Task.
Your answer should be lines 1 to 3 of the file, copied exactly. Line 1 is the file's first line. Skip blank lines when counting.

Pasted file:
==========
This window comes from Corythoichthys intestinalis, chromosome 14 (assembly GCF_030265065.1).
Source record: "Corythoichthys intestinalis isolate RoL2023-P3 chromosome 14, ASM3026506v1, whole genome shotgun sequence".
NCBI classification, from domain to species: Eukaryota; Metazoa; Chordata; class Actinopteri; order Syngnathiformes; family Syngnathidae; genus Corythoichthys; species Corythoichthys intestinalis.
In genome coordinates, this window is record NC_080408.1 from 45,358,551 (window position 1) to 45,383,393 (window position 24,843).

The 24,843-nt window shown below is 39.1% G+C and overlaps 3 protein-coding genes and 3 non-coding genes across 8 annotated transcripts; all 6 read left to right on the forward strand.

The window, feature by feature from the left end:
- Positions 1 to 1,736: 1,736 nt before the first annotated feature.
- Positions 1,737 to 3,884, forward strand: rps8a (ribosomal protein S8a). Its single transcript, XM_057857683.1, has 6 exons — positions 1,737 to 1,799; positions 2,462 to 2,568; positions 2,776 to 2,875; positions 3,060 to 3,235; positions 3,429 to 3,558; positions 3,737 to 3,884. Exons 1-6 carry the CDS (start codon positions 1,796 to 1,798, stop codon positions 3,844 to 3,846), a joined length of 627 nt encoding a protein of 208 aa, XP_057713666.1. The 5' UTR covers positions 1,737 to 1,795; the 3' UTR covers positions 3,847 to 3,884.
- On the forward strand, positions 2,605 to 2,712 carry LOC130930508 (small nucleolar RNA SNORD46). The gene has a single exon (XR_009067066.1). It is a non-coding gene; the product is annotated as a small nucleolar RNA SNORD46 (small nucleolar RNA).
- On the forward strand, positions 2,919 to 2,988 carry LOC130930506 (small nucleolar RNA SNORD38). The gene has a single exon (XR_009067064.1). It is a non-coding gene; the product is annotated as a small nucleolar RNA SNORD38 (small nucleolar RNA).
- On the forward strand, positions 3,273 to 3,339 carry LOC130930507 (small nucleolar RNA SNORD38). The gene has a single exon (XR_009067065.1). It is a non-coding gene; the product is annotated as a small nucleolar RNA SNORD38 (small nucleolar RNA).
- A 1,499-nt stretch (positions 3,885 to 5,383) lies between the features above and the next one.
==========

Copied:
This window comes from Corythoichthys intestinalis, chromosome 14 (assembly GCF_030265065.1).
Source record: "Corythoichthys intestinalis isolate RoL2023-P3 chromosome 14, ASM3026506v1, whole genome shotgun sequence".
NCBI classification, from domain to species: Eukaryota; Metazoa; Chordata; class Actinopteri; order Syngnathiformes; family Syngnathidae; genus Corythoichthys; species Corythoichthys intestinalis.